And despite considerable progress against cancer and other illnesses, conventional treatment can’t cure every patient, he noted.

“We should not be judgmental and come out and say this is terrible,” Lichtenfeld said.

Also Read: Nature Gives You A Major Boost In Improving Your Mental Health

“No one wants to hear, ‘You have cancer,’ and especially no one wants to hear that there’s no treatment available that can help you,” he said. “You begin to understand why people may turn to unproven treatments and you can understand why others reach out to try to support them.

“What we need to do is to better inform, even better care for our patients and their families, so they don’t feel this is what they need to do.” (VOA)

Next Story

Here’s How Fitbit Smartwatch May Help You Predict Flu in Real-Time

The authors identify several limitations in their study

0
Fitbit
Resting heart rate tends to spike during infectious episodes and this is captured by wearable devices such as Fitbit smartwatches and fitness trackers that track heart rate. Pixabay

In a first-ever study on wearable devices to improve surveillance of infectious disease, researchers in the US have achieved real-time flu prediction in five states, using resting heart rate and sleep tracking data from Fitbit users.

Resting heart rate tends to spike during infectious episodes and this is captured by wearable devices such as smartwatches and fitness trackers that track heart rate.

Influenza results in 650,000 deaths worldwide annually. And approximately 7 per cent of working adults and 20 per cent of children aged under five years get flu each year.

“Responding more quickly to influenza outbreaks can prevent further spread and infection, and we were curious to see if sensor data could improve real-time surveillance at the state level,” said study author Dr Jennifer Radin from Scripps Research Translational Institute.

The researchers reviewed de-identified data from 200,000 users who wore a Fitbit wearable device that tracks users’ activity, heart rate and sleep for at least 60 days during the study time.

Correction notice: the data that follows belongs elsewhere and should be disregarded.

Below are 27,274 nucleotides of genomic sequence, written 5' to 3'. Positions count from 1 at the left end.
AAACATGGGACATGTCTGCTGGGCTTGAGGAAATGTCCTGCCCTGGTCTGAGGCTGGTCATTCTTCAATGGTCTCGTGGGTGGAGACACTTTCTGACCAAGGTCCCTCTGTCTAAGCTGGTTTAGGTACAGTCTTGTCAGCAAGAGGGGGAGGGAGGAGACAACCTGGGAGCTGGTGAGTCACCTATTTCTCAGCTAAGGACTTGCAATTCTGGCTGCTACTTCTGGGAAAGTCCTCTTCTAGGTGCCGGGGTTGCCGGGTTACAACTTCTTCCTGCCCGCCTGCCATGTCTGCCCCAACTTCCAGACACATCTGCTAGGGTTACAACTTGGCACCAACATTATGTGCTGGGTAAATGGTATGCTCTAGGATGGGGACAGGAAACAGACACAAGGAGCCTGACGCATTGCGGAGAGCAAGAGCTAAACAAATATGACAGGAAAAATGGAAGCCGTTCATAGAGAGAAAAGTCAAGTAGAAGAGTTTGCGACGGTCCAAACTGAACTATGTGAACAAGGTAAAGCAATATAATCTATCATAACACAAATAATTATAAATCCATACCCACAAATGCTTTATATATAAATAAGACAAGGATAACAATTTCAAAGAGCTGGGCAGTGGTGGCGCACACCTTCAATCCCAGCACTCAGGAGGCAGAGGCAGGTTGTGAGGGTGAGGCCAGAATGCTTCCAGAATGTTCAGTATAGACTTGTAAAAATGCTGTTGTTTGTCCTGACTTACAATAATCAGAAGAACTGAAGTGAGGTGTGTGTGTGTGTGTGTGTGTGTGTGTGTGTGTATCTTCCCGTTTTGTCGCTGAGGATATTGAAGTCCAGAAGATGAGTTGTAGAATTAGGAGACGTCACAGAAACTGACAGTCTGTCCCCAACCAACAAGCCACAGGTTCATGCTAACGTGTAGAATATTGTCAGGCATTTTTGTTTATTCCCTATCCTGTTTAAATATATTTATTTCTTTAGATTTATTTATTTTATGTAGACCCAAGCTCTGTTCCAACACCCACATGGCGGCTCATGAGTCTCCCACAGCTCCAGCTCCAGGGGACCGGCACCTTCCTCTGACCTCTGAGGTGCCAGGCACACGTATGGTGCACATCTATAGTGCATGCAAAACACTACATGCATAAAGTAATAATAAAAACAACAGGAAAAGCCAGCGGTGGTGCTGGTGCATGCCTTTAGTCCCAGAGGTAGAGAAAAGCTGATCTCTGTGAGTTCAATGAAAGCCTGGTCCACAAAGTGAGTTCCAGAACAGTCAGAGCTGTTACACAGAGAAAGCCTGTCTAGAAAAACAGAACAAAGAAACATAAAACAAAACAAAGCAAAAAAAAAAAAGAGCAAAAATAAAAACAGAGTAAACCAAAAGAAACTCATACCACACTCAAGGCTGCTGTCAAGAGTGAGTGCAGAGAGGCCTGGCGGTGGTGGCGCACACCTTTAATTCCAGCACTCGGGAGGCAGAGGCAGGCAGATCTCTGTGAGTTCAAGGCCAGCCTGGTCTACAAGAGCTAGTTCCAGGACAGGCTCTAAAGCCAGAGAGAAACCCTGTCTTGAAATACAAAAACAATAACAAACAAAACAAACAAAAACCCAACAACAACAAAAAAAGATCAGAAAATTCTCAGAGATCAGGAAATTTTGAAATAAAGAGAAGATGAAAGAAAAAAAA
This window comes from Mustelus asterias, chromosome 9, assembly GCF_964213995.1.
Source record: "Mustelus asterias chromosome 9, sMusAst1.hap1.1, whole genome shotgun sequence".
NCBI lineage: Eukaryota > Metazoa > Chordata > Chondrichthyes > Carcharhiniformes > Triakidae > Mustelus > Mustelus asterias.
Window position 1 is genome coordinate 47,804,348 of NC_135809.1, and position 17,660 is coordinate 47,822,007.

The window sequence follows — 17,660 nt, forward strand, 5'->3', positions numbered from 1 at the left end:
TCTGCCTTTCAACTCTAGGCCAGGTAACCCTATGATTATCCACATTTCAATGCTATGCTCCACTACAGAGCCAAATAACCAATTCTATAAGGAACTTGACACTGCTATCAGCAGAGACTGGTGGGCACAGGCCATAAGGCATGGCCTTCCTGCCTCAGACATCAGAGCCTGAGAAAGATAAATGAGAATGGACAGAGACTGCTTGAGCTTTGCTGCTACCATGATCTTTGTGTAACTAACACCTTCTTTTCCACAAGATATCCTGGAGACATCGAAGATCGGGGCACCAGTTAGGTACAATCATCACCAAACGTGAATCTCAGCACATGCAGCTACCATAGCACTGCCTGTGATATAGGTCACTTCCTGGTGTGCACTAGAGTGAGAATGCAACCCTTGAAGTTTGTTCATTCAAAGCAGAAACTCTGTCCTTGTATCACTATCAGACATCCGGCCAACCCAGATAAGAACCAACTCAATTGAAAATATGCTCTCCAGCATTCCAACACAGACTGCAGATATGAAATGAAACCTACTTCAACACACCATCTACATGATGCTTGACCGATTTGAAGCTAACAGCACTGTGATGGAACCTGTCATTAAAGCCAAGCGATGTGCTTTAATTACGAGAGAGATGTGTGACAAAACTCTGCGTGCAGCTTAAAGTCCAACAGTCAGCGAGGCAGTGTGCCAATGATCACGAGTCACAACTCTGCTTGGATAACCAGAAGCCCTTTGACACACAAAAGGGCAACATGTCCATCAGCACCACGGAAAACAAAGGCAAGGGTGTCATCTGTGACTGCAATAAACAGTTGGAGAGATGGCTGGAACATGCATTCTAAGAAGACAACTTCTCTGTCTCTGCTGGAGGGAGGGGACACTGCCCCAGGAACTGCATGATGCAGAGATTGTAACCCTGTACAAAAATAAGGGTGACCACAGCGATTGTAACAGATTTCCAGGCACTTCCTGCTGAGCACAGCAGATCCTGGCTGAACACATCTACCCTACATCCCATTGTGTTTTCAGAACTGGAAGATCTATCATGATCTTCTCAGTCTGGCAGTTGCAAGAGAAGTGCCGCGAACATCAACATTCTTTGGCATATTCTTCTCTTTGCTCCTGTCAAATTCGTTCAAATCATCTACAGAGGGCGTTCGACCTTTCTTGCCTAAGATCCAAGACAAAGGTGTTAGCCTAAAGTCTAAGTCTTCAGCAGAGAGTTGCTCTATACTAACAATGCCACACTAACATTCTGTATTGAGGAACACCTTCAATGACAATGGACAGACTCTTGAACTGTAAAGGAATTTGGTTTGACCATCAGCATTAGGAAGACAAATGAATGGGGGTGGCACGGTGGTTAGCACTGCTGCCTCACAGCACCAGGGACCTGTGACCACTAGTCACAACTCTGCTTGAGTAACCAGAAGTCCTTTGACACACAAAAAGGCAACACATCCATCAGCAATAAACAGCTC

fitbit
In a first-ever study on wearable devices to improve surveillance of infectious disease, researchers in the US have achieved real-time flu prediction in five states, using resting heart rate and sleep tracking data from Fitbit users. Pixabay

From the 200,000, 47,248 users from California, Texas, New York, Illinois and Pennsylvania wore a Fitbit device consistently during the study period, resulting in a total of 13,342,651 daily measurements evaluated.

The average user was 43 years old and 60 per cent were female.

De-identified data from the users retrospectively identified weeks with elevated resting heart rate and changes to routine sleep, said the research published in The Lancet Digital Health journal.

“In the future as these devices improve, and with access to 24/7 real-time data, it may be possible to identify rates of influenza on a daily instead of weekly basis,” said Radin.

This data was compared to weekly estimates for influenza-like illness rates reported by the U.S. Centers for Disease Control (CDC).

This is the first time heart rate trackers and sleep data have been used to predict flu, or any infectious disease, in real-time.

With greater volumes of data it may be possible to apply the method to more geographically refined areas, such as county or city-level.

The authors identify several limitations in their study.

Weekly resting heart rate averages may include days when an individual is both sick and not sick, and this may result in underestimation of illness by lowering the weekly averages.

Fitbit
This is the first time heart rate trackers and sleep data have been used to predict flu, or any infectious disease, in real-time. Pixabay

Other factors may also increase resting heart rate, including stress or other infections.

ALSO READ: Most Advanced Radiation Therapy For Cancer Patients Arrives in India

Lastly, the authors noted that previous studies of sleep measuring devices have been found to have low accuracy, though they said that accuracy will continue to improve as technology evolves. (IANS)